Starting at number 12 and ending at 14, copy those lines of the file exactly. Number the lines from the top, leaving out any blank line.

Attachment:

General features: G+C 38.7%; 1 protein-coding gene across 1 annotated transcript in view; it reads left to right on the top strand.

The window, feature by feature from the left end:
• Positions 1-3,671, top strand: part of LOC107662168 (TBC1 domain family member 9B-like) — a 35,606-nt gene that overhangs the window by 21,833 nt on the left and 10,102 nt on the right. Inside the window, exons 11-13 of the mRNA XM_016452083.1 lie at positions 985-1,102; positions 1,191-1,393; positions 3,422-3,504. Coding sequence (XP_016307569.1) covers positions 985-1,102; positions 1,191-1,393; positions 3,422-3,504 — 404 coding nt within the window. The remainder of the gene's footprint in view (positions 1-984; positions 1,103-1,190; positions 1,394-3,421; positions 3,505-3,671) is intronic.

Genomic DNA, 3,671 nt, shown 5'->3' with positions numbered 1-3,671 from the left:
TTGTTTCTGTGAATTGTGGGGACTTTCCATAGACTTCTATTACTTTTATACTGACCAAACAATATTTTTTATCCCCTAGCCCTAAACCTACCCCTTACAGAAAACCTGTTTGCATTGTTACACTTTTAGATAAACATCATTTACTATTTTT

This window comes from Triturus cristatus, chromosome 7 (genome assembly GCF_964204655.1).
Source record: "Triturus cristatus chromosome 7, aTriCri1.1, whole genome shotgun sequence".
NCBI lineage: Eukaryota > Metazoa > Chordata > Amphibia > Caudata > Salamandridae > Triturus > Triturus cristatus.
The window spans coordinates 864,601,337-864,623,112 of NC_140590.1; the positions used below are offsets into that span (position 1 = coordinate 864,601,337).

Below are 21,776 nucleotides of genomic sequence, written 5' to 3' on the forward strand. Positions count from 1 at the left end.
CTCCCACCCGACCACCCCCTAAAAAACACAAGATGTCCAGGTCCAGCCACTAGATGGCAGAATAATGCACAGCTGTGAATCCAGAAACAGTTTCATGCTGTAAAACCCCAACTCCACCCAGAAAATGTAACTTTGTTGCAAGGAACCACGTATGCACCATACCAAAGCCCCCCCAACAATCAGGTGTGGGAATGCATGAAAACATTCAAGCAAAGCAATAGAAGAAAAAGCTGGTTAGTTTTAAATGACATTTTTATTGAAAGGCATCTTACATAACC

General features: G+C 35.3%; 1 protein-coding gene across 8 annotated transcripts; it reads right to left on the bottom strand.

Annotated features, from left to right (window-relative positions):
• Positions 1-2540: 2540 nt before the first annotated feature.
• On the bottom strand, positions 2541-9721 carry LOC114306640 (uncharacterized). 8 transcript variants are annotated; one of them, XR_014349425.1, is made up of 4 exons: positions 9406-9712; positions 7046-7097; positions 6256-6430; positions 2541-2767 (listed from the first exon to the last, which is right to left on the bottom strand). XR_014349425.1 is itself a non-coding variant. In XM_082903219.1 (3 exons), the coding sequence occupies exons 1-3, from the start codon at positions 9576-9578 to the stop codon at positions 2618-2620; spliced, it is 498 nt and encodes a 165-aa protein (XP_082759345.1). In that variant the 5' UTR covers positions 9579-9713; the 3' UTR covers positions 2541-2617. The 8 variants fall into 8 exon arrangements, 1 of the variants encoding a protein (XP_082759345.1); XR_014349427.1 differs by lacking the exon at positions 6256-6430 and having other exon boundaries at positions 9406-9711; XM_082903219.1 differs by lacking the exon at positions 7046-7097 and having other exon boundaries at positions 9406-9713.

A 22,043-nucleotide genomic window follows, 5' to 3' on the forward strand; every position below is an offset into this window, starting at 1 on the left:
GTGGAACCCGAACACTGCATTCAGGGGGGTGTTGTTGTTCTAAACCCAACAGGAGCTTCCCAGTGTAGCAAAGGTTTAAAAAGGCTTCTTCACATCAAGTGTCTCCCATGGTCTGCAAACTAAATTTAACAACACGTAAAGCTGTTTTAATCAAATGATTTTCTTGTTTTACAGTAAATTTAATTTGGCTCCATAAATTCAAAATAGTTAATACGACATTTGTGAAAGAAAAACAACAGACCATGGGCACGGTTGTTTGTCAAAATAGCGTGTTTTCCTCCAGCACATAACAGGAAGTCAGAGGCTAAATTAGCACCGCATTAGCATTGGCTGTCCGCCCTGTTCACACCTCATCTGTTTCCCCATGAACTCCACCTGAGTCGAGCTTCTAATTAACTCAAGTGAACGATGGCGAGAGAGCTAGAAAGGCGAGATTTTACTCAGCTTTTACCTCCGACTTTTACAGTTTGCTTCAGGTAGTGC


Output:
General features: G+C 35.3%; 1 protein-coding gene across 8 annotated transcripts; it reads right to left on the bottom strand.

Annotated features, from left to right (window-relative positions):
• Positions 1-2540: 2540 nt before the first annotated feature.